Sold at: REI and other sporting goods stores nationwide and online at promotive.com from August 2013 through July 2015 for between $100 and $130.

Importer/Distributor/Manufacturer: BYA Sports, of Louisville, Colo.

Manufactured in: China

Retailers: If you are a retailer of a recalled product you have a duty to notify your customers of a recall. If you can, email your clients or include the recall information in your next marketing communication to your clients. Post any Recall Poster at your stores and contact the manufacturer to determine how you will handle any recalls.

For more information on this see:

For Retailers

Recalls Call for Retailer Action

A recall leads to lawsuits because injuries are connected to the product being recalled thus a lawsuit. Plaintiff’s hope the three can be connected

Combination of a Products Liability statute, an Expert Witness Report that was just not direct enough and odd facts holds a retailer liable as manufacture for product defect.

Product Liability takes a different turn. You must pay attention, just not rely on the CPSC.

Retailer has no duty to fit or instruct on fitting bicycle helmet

Summary Judgment granted for bicycle manufacturer and retailer on a breach of warranty and product liability claim.

For Manufacturers

The legal relationship created between manufactures and US consumers

A recall leads to lawsuits because injuries are connected to the product being recalled thus a lawsuit. Plaintiff’s hope the three can be connected

Combination of a Products Liability statute, an Expert Witness Report that was just not direct enough and odd facts holds a retailer liable as manufacture for product defect.

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#AdventureTourism, #AdventureTravelLaw, #AdventureTravelLawyer, #AttorneyatLaw, #Backpacking, #BicyclingLaw, #Camps, #ChallengeCourse, #ChallengeCourseLaw, #ChallengeCourseLawyer, #CyclingLaw, #FitnessLaw, #FitnessLawyer, #Hiking, #HumanPowered, #HumanPoweredRecreation, #IceClimbing, #JamesHMoss, #JimMoss, #Law, #Mountaineering, #Negligence, #OutdoorLaw, #OutdoorRecreationLaw, #OutsideLaw, #OutsideLawyer, #RecLaw, #Rec-Law, #RecLawBlog, #Rec-LawBlog, #RecLawyer, #RecreationalLawyer, #RecreationLaw, #RecreationLawBlog, #RecreationLawcom, #Recreation-Lawcom, #Recreation-Law.com, #RiskManagement, #RockClimbing, #RockClimbingLawyer, #RopesCourse, #RopesCourseLawyer, #SkiAreas, #Skiing, #SkiLaw, #Snowboarding, #SummerCamp, #Tourism, #TravelLaw, #YouthCamps, #ZipLineLawyer, Recall, CPSC, Consumer Product Safety Council, Zipline, Zip Line,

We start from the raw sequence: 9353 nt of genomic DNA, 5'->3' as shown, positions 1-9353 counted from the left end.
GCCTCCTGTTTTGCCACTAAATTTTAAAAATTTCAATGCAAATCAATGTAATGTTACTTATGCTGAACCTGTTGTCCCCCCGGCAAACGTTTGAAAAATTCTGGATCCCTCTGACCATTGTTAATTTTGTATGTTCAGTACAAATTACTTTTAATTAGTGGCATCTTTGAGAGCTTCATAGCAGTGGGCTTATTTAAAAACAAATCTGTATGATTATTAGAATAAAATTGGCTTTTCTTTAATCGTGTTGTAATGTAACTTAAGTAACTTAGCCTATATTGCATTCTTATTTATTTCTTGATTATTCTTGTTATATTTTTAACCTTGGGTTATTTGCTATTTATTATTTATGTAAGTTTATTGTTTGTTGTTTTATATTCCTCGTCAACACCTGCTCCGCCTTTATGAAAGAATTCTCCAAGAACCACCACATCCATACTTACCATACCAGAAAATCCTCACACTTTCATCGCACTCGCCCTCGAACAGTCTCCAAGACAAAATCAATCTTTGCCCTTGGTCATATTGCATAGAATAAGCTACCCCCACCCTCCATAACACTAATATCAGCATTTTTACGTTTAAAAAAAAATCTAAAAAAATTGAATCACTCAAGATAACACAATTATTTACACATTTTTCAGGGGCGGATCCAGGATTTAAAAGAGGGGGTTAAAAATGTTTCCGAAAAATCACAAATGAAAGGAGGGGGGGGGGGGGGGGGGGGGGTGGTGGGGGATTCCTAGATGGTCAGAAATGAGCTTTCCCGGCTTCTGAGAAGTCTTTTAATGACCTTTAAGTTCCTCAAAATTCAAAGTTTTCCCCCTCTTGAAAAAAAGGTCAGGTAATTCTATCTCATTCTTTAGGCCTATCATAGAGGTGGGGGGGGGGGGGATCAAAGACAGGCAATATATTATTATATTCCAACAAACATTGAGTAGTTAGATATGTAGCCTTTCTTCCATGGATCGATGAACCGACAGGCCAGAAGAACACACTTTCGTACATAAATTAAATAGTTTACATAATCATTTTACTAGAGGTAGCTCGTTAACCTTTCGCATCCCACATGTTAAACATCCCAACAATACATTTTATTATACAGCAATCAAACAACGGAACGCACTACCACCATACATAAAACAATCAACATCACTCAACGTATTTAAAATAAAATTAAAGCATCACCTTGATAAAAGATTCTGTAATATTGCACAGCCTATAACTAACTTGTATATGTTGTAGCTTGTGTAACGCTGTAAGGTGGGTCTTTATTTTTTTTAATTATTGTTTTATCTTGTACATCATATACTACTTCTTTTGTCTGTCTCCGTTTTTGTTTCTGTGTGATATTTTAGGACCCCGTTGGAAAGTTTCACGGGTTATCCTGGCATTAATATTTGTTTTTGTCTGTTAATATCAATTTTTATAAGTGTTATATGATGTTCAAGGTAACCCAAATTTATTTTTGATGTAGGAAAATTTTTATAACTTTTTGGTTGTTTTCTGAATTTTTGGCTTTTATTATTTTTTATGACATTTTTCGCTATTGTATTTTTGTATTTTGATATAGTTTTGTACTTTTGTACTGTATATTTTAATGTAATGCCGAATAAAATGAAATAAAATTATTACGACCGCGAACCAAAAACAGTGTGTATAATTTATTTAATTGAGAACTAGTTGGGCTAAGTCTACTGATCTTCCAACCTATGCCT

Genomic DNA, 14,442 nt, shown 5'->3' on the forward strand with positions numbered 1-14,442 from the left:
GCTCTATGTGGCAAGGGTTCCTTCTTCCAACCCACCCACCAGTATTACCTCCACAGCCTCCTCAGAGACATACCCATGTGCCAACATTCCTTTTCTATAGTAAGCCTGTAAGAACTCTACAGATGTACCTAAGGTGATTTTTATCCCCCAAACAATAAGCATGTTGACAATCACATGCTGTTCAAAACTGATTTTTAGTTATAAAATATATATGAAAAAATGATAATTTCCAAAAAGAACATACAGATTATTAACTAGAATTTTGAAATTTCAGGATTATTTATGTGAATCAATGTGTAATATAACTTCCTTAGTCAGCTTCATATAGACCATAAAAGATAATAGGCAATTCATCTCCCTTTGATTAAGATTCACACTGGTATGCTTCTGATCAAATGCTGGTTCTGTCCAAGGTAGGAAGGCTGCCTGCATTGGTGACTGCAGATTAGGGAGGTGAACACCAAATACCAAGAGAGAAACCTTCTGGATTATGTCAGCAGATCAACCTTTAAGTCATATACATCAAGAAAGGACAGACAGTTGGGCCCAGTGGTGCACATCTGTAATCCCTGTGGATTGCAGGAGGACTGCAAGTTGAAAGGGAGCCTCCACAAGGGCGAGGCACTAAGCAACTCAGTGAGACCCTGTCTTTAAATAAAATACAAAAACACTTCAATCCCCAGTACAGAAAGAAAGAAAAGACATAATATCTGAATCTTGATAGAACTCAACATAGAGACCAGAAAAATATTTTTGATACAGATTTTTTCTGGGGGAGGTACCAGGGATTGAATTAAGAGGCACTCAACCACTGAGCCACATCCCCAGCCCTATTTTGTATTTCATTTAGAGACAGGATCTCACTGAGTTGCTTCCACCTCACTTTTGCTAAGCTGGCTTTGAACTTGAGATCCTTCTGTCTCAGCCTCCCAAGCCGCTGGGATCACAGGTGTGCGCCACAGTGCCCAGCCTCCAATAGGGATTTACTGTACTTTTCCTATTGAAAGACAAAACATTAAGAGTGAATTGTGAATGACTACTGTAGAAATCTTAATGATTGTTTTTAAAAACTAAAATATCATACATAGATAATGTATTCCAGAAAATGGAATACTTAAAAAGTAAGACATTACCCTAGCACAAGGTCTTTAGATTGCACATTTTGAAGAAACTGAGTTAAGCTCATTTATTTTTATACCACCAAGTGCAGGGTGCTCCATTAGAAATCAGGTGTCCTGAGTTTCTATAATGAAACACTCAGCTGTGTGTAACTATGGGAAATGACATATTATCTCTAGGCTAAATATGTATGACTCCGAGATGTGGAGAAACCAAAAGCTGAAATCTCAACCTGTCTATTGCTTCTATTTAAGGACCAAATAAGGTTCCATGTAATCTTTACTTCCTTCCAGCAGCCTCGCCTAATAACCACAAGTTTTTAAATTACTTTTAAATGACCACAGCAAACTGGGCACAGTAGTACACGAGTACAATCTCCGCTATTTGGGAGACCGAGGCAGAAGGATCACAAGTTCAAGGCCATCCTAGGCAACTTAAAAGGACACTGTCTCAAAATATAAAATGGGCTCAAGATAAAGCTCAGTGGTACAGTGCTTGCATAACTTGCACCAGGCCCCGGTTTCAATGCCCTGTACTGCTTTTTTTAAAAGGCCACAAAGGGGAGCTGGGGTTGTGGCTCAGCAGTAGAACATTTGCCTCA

Summer 2015 Commercial Fatalities

This list is not guaranteed to be accurate. The information is found from web searches and news dispatches. Those references are part of the chart. If you have a source for information on any fatality please leave a comment or contact me. Thank you.

If this information is incorrect or incomplete please let me know.  This is up to date as of November 30, 2015. Thanks.

Rafting, Mountaineering and other summer sports are probably still safer than your kitchen or bathroom. This information is not to scare you away from any activity but to help you understand the risks and to study.

Red is a probable death due to medical issues unrelated to the activity

Dark blue is a death of an employee while working

Date

Activity

State

Location

What

Age

Sex

Location 2

Reference

3/2

Backcountry Skiing

AK

Chugach Mountains

Calving Glacier

28

M

 

http://rec-law.us/1CpcDtI

5/22

Whitewater Rafting

CO

Clear Creek

Raft Flipped

47

F

M258.5

rec-law.us/1I3HWx7

5/31

Whitewater Rafting

MT

Gallatin River

Raft Flipped

43

M

House Rock

rec-law.us/1GhQpwm

6/5

Whitewater Rafting

UT

Colorado River, Westwater

Raft Flipped

50

M

Funnel Falls

rec-law.us/1HduOnS

6/10

Whitewater Rafting

CO

Arkansas River, Brown’s Canyon,

Raft high sided

11

M

Big Drop

rec-law.us/1GwG51X

6/11

Zip Line

NC

Camp Cheerio

 

12

F

 

rec-law.us/1FdpyKX

 

Whitewater Rafting

CO

Arkansas River

 

52

M

Salt Lick

rec-law.us/1KRwN2b

 

Whitewater Rafting

CO

Animas

 

 

M

 

 

6/13

Whitewater Rafting

CO

Roaring Fork River

 

44

F

 

rec-law.us/1OgnuIj

6/22

Hiking on Whitewater Rafting Trip

AZ

Colorado River

Missing after hike

22

M

Pumpkin Springs, Swamper on trip

rec-law.us/1efzCNB

6/23

Wakeboarding

GA

Carters Lake

 

23

M

 

rec-law.us/1e3wdBF

 

Whitewater Rafting

NM

Rio Grande

 

52

M

 

rec-law.us/1LDliwP

7/4

Whitewater Rafting

CO

Clear Creek

 

20

M

 

rec-law.us/1LWmk7l

7/6